days before testing so as to homogenize its moisture content and
avoid the loss of water. The equipment used for this experiment 6.3. Permanent deformation
is illustrated in Fig. 5.
As illustrated in Fig. 6, the resilient modulus of the RCDW aggre- Repeated load triaxial tests are often used to predict the
gate increases with the increment of the proctor energy. For the permanent deformation of soils and granular materials [18]. These

Fig. 5. Repeated load triaxial test: (a) equipment and (b) principle.
F.d.C. Leite et al. / Construction and Building Materials 25 (2011) 29722979 2977

Fig. 6. Resilient modulus results for the RCDW aggregate.

experiments allow the analysis of the relationship between the where ep is the accumulated permanent strain (103 mm/mm); a
number of loading cycles and the accumulated permanent strain the permanent deformation of the rst cycle (103mm/mm); N
in the specimen. the number of loading cycles; b is the slope of the least-square
Repeated load triaxial tests were conducted in cylindrical spec- regression analysis.The exponential model presented coefcients
imens (150 mm in diameter and 300 mm in height) to evaluate the of determination above 97% (Table 4).
inuence of compaction energy on the permanent deformation of Further tests were conducted using specimens of RCDW aggre-
the RCDW aggregate specimens (compacted at intermediate and gate compacted with modied effort, in order to evaluate potential
modied efforts). The tests were conducted up to 180,000 cycles gain in resistance. The specimens were subjected to four test con-
and submitted to a combining deviatoric stress of 300 kPa and con- ditions: (i) deviatoric stress of 100 kPa and conning stress of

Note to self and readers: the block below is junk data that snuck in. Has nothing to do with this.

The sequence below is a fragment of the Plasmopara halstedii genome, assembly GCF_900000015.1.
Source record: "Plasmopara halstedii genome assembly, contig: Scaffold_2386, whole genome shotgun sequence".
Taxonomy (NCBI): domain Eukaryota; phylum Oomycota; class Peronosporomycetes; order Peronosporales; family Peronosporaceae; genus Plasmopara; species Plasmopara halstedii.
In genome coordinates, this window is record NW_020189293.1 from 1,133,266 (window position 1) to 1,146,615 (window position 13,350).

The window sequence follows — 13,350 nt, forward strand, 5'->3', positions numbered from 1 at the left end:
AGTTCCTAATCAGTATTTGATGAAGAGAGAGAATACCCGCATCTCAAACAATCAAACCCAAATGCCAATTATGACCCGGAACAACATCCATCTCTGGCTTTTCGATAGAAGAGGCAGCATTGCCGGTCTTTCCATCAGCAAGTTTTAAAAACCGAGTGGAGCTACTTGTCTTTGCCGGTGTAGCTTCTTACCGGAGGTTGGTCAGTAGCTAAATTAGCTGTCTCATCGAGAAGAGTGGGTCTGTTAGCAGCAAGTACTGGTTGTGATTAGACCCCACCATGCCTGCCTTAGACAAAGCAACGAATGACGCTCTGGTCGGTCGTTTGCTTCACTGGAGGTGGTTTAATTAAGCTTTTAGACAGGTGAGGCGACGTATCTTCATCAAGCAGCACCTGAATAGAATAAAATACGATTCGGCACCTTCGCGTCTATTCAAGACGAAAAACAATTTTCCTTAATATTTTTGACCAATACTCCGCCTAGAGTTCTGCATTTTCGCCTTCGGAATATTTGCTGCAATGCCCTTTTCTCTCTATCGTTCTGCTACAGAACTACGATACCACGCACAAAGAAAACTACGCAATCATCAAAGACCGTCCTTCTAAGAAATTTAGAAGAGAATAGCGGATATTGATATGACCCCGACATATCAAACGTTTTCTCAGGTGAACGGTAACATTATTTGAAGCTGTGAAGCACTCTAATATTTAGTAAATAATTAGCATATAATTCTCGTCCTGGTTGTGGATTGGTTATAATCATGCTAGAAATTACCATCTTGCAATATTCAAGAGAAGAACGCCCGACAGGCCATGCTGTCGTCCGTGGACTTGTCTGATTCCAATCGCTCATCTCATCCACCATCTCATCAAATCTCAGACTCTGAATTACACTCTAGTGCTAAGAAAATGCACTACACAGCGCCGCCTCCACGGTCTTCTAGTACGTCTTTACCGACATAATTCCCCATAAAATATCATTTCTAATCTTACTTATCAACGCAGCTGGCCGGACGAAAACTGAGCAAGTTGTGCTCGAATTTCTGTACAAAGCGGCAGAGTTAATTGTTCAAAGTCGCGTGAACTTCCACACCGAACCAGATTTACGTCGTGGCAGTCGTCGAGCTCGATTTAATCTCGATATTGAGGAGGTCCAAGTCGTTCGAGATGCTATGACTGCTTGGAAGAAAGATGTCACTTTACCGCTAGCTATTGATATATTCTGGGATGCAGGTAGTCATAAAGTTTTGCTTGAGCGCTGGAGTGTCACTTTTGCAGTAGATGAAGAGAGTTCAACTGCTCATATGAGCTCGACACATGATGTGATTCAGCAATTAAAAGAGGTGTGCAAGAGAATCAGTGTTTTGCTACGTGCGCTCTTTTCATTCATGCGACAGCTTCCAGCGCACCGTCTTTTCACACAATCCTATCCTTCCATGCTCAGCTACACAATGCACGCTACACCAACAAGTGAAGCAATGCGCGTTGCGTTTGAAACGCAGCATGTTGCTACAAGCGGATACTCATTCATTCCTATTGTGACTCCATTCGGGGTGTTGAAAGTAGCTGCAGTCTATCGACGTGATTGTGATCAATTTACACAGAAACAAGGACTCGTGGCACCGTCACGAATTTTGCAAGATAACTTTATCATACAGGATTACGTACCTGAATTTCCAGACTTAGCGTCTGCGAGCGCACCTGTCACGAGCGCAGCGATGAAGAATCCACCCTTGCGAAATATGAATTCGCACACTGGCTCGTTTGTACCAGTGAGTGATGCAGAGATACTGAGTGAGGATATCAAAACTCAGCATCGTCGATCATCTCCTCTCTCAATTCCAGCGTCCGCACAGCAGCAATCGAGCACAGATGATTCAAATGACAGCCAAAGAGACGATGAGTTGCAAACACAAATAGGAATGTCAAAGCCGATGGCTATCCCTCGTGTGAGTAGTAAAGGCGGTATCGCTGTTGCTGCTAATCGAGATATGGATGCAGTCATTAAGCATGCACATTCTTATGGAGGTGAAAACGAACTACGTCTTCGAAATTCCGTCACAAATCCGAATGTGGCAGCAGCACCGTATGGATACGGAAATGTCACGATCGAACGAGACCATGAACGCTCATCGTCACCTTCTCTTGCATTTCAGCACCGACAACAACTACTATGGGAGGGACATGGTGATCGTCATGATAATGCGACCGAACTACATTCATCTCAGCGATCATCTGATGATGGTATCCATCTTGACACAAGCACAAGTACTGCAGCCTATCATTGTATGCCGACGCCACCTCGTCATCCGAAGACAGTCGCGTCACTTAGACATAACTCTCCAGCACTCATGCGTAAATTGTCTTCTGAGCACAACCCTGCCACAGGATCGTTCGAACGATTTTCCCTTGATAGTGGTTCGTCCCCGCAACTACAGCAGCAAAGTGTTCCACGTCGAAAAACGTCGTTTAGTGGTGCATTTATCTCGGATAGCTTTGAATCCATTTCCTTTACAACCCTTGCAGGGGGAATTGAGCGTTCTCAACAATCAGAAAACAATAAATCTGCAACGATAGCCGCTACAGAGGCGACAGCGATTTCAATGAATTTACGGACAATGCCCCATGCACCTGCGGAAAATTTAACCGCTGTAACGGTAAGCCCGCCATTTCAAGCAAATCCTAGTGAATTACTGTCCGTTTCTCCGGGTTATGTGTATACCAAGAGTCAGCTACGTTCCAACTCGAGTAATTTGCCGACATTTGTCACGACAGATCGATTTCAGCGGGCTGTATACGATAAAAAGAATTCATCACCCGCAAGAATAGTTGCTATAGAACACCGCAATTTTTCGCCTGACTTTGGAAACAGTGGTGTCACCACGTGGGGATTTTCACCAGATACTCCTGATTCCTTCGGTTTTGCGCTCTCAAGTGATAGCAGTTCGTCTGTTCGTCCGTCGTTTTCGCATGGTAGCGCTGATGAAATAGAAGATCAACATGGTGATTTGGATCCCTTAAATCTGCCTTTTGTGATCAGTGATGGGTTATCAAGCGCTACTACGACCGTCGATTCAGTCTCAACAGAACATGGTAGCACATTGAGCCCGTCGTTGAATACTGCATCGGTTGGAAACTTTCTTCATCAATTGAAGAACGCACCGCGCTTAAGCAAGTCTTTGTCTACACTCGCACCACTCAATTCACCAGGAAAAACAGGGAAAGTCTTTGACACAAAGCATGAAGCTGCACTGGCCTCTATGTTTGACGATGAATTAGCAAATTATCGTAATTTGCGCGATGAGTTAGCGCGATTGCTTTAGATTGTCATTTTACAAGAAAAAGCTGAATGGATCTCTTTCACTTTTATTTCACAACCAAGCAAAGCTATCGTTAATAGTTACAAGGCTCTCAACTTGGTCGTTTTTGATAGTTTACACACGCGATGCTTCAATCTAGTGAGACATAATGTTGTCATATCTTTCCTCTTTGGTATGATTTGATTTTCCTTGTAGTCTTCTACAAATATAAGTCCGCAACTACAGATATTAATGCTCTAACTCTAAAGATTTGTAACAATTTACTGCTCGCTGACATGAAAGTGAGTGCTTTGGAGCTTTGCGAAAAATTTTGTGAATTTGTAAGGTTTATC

ning stress of 50 kPa, rd/r3 = 6.0 (this ratio is usually smaller than 50 kPa (rd/r3 = 2.0); (ii) deviatoric stress of 200 kPa and conning
10.0 [8]). This stress level was obtained by backcalculation of a stress of 50 kPa (rd/r3 = 4.0); (iii) deviatoric stress of 300 kPa and
pavement structure and it simulates the response of the base and conning stress of 50 kPa (rd/r3 = 6.0); (iv) deviatoric stress of
sub-base layers. 500 kPa and conning stress of 75 kPa (rd/r3 = 6.7). The tests were
As can be seen in Fig. 7, for the same stress level (rd/r3 = 6.0), again carried out up to 180,000 cycles and the results were ana-
the RCDW aggregate compacted at the modied effort presented, lyzed using the shakedown concept applied to pavements dened
after 180,000 cycles, presented permanent deformation approxi- by Sharp and Booker [20]. The shakedown consists in a process of
mately 10% smaller than at the intermediate effort (3.867  adjustment, where after a certain number of load cycles no further
10 3 mm/mm and 4.283  103 mm/mm, respectively). The permanent strains develop and the material responds elastically.
results corroborate the importance of compacting the RCDW Werkmeister et al. [21] observed three types of permanent strain
aggregate at higher energy, in order to improve its mechanical accumulation using the shakedown concept:
The exponential model reported by Monismith et al. [19] was Range A (plastic shakedown range): the material has a plastic
used to predict permanent deformation: response for a nite number of load applications, but after the
postcompaction period, the response becomes resilient and no
ep aNb 3 further permanent deformation occurs.

Fig. 7. Permanent deformation results for the RCDW aggregate.